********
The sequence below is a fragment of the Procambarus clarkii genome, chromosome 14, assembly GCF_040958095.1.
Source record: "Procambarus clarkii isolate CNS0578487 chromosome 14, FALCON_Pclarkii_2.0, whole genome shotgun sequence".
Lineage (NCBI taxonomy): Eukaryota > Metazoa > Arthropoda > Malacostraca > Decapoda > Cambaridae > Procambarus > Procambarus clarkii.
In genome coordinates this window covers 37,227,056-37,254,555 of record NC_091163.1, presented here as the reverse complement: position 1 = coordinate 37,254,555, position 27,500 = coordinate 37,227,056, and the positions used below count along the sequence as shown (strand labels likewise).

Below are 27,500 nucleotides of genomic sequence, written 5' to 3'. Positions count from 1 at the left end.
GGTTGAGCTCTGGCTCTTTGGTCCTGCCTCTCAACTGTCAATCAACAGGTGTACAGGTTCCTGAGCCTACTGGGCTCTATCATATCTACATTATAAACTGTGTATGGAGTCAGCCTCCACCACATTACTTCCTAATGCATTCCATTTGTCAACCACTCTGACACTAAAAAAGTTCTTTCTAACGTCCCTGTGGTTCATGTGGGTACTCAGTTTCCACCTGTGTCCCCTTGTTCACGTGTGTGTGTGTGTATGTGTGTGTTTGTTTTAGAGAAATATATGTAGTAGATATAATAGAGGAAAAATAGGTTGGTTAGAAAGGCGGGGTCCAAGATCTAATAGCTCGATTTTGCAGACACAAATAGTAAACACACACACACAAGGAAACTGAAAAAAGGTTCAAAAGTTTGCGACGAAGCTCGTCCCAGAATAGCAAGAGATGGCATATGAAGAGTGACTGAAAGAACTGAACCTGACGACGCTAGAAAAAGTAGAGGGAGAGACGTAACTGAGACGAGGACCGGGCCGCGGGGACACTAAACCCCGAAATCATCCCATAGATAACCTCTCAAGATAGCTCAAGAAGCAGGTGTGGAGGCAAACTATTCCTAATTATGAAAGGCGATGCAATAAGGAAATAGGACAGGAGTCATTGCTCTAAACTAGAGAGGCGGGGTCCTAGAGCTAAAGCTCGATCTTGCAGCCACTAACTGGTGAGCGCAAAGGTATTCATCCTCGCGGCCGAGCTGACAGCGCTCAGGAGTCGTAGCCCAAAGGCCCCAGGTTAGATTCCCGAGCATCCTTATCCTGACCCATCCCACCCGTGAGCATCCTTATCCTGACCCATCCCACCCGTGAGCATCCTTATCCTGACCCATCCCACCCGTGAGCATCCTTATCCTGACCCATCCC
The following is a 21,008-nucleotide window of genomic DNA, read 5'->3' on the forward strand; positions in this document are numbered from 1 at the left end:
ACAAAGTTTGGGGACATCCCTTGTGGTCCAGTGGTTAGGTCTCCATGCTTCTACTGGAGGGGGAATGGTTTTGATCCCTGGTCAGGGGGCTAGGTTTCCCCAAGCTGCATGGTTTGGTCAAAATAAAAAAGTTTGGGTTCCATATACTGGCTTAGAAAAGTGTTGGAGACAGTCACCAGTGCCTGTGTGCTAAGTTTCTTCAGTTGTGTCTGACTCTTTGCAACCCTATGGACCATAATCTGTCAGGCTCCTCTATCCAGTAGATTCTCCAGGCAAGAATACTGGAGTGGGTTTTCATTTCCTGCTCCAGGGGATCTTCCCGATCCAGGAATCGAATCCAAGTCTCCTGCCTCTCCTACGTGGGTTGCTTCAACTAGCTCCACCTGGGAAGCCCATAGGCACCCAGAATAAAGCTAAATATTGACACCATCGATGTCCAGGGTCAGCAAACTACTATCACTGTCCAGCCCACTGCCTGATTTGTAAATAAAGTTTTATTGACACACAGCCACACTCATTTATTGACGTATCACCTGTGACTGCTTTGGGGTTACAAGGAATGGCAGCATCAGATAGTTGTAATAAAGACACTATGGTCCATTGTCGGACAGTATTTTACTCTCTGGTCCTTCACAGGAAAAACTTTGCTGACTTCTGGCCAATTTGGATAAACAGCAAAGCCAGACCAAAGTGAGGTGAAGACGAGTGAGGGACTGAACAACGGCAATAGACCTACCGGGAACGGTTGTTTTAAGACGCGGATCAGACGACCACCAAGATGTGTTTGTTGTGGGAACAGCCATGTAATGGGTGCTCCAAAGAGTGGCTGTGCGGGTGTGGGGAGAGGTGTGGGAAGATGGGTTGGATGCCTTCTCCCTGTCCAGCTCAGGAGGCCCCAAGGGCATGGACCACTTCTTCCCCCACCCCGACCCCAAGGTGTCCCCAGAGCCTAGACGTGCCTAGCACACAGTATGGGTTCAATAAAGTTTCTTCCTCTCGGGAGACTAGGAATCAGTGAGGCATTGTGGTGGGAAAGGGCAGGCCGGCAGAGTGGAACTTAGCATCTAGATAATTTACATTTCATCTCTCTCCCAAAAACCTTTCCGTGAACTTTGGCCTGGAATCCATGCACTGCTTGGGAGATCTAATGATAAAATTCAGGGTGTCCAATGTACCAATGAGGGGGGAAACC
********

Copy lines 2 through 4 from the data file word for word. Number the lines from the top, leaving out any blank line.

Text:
Source record: "Procambarus clarkii isolate CNS0578487 chromosome 14, FALCON_Pclarkii_2.0, whole genome shotgun sequence".
Lineage (NCBI taxonomy): Eukaryota > Metazoa > Arthropoda > Malacostraca > Decapoda > Cambaridae > Procambarus > Procambarus clarkii.
In genome coordinates this window covers 37,227,056-37,254,555 of record NC_091163.1, presented here as the reverse complement: position 1 = coordinate 37,254,555, position 27,500 = coordinate 37,227,056, and the positions used below count along the sequence as shown (strand labels likewise).